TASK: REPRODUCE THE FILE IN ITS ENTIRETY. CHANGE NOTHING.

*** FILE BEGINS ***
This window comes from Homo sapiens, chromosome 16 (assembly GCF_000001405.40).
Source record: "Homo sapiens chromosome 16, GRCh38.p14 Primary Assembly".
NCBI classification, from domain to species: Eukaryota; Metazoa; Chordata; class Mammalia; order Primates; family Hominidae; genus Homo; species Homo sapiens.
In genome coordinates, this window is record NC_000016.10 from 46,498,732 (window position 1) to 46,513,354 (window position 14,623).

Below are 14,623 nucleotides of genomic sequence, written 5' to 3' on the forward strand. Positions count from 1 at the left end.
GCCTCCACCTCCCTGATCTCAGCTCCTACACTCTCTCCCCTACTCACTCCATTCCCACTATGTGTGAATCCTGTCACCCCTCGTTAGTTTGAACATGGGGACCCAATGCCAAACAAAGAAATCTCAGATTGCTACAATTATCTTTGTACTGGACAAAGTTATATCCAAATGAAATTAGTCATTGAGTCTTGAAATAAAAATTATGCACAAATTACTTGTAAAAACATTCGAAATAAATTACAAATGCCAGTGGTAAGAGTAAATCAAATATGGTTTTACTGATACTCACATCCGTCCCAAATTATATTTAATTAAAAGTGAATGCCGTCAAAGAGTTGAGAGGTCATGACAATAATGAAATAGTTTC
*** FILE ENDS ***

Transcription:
This window comes from Homo sapiens, chromosome 16 (assembly GCF_000001405.40).
Source record: "Homo sapiens chromosome 16, GRCh38.p14 Primary Assembly".
NCBI classification, from domain to species: Eukaryota; Metazoa; Chordata; class Mammalia; order Primates; family Hominidae; genus Homo; species Homo sapiens.
In genome coordinates, this window is record NC_000016.10 from 46,498,732 (window position 1) to 46,513,354 (window position 14,623).

Below are 14,623 nucleotides of genomic sequence, written 5' to 3' on the forward strand. Positions count from 1 at the left end.
GCCTCCACCTCCCTGATCTCAGCTCCTACACTCTCTCCCCTACTCACTCCATTCCCACTATGTGTGAATCCTGTCACCCCTCGTTAGTTTGAACATGGGGACCCAATGCCAAACAAAGAAATCTCAGATTGCTACAATTATCTTTGTACTGGACAAAGTTATATCCAAATGAAATTAGTCATTGAGTCTTGAAATAAAAATTATGCACAAATTACTTGTAAAAACATTCGAAATAAATTACAAATGCCAGTGGTAAGAGTAAATCAAATATGGTTTTACTGATACTCACATCCGTCCCAAATTATATTTAATTAAAAGTGAATGCCGTCAAAGAGTTGAGAGGTCATGACAATAATGAAATAGTTTC